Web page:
A report in today’s Observer claims leading banks will pull out of London early next year. As well as the obvious impact on the financial services sector, Britain’s commercial real estate market could also be decimated.
London’s office market could have 26 million sq ft of space at risk vacancy if rules enabling companies to trade freely within the European Union (EU) were revoked, according to analysis by DealX, a property analytics start-up.
The so-called “passporting” rules enable banks, insurers and asset managers to trade in other EU countries from a UK base. They are seen as key to keeping the City alive but could lead to a collapse in rents if removed.
Research from DealX, a London and Berlin-based big data analytics start-up, estimated over 1,900 firms would be reviewing office requirements if passporting was revoked. The analysis said that 91 percent of the space initially at risk is occupied by companies in the banking, insurance and asset management sectors.
The quandary for British firms is that the next prime minister will find it extremely difficult to both satisfy demands to limit EU immigration and retain access to the single market and passporting. Freedom of movement is a key element of the single market, and other EU countries are likely to only allow Britain to maintain passporting rights under a deal which preserves the four freedoms of the single market - goods, capital, services and people.
The findings, found by crunching official data on the capital’s office occupiers and through a survey of 100 leading financial businesses in London, show:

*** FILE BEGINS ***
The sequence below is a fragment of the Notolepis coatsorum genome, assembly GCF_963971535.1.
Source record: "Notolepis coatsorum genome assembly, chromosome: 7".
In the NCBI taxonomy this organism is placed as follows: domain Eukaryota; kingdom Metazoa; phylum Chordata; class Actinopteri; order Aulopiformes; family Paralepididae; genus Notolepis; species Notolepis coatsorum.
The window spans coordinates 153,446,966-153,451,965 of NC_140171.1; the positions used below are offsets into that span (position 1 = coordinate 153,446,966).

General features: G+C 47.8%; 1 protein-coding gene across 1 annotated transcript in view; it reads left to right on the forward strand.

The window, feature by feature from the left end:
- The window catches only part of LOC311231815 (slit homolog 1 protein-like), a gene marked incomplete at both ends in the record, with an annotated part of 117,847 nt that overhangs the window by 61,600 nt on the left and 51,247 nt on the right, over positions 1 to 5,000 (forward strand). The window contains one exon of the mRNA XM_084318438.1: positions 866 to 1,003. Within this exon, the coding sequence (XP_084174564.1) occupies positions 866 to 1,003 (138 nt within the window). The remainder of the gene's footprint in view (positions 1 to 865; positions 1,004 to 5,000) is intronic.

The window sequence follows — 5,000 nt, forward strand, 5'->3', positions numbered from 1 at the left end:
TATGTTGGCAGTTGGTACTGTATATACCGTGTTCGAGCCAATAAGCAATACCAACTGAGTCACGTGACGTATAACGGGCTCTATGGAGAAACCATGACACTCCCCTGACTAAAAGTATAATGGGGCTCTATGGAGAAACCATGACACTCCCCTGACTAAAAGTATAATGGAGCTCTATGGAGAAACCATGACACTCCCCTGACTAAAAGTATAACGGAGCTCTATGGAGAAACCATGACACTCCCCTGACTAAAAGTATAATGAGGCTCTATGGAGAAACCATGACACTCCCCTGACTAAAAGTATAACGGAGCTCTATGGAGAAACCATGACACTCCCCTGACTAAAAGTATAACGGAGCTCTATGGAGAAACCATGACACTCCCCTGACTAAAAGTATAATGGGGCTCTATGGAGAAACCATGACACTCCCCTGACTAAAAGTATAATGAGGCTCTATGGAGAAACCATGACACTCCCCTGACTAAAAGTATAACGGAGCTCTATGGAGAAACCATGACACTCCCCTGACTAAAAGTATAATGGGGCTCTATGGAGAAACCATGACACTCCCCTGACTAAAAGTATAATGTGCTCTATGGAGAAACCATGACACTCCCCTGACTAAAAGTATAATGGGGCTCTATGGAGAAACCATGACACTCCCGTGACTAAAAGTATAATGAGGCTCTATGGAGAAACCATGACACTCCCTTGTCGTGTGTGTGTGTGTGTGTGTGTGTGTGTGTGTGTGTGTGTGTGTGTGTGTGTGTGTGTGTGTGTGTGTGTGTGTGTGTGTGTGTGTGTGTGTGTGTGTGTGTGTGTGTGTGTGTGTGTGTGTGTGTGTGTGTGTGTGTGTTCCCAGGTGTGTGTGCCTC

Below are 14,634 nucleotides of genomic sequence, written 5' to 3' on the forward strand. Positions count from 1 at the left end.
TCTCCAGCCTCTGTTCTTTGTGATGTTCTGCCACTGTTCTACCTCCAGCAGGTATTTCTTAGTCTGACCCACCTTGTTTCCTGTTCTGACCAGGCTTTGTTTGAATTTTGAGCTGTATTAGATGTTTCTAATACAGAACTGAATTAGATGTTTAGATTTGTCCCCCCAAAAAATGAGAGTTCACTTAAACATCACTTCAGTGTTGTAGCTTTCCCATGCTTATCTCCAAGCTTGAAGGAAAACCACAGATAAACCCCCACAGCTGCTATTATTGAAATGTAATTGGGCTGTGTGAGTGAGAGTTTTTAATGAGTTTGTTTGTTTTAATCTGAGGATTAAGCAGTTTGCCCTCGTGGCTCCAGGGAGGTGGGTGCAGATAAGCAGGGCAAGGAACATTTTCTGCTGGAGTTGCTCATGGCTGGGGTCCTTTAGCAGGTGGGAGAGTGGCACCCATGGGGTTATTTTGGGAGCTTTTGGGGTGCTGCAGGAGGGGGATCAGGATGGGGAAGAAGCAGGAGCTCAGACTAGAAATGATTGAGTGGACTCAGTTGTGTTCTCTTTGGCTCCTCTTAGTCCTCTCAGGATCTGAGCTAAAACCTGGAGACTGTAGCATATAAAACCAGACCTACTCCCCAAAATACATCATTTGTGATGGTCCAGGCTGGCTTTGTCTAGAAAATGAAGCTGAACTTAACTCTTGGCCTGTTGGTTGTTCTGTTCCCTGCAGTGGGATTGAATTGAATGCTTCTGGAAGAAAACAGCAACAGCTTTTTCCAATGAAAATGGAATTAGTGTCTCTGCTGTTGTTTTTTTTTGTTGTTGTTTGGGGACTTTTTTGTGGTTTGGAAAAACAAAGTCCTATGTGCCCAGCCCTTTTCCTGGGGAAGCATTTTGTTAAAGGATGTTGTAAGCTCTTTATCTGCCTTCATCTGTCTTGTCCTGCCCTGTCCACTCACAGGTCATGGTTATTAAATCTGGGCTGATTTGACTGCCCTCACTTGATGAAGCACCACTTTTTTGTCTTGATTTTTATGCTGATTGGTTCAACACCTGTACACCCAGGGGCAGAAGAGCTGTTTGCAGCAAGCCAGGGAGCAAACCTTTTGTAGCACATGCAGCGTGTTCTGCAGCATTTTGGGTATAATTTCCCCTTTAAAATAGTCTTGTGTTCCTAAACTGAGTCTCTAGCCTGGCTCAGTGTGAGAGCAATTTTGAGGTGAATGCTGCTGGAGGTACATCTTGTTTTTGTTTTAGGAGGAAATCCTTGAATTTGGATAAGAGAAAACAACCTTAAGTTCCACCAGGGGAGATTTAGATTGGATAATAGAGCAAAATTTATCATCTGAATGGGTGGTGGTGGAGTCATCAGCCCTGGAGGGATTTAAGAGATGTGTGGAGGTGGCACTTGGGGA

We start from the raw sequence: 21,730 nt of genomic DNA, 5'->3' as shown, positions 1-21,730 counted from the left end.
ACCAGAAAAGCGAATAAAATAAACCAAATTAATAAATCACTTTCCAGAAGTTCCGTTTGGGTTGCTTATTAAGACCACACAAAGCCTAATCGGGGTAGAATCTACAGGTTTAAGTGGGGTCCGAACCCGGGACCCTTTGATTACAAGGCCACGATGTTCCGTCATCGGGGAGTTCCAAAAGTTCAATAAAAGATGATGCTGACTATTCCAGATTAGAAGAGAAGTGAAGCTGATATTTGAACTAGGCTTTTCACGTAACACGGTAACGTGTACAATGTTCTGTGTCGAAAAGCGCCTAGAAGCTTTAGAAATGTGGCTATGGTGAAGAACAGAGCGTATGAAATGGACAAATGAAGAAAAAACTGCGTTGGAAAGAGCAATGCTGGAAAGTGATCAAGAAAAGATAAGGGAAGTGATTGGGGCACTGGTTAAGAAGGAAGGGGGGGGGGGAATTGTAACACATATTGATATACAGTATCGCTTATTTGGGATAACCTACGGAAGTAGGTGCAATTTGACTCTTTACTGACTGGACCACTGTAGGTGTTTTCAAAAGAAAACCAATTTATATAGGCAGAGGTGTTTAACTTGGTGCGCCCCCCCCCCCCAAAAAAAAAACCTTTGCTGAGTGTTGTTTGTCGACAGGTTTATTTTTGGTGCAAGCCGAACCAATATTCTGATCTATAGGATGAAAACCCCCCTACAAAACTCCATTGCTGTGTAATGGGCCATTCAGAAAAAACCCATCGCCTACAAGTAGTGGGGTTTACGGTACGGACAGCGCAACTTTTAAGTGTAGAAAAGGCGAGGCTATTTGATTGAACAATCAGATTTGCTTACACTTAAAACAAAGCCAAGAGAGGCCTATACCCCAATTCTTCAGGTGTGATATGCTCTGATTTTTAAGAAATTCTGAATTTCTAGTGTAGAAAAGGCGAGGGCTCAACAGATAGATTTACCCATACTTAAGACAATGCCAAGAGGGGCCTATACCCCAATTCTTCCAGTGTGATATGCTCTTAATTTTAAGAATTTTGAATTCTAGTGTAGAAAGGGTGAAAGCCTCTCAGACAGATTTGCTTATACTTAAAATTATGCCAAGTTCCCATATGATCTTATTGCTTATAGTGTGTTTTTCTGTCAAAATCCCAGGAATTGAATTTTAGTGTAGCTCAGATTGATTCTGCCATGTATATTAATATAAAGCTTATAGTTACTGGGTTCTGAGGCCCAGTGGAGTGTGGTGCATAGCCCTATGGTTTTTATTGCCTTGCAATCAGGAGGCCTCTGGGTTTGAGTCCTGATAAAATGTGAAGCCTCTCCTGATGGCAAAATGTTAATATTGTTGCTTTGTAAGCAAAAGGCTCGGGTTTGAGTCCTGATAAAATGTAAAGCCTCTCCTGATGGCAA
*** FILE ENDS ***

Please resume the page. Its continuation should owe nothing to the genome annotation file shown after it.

Whether many of those voting for Brexit have an interest in the City’s bankers or property investors is highly debatable. But ministers should do and the focus therefore is for the sector – and its occupiers – to band together to help politicians make the case for a sensible outcome.
In the interim, market disruption is inevitable.
“London’s financial services industry is a crucial part of our economy and underpins a huge proportion of commercial real estate,” says Joseph Kelly, CEO and co-founder of DealX. “What these data show in great detail are the sheer number of buildings whose occupiers rely on passporting to conduct their business. Being able to understand real estate is as much about cutting and slicing the assets to see the profile of tenants. While many of the real estate investment trusts (Reits) have varied exposure to global businesses, thousands of buildings, owned by all manner of parties, will be reliant on the prime minister carving out a sensible deal to protect London.”
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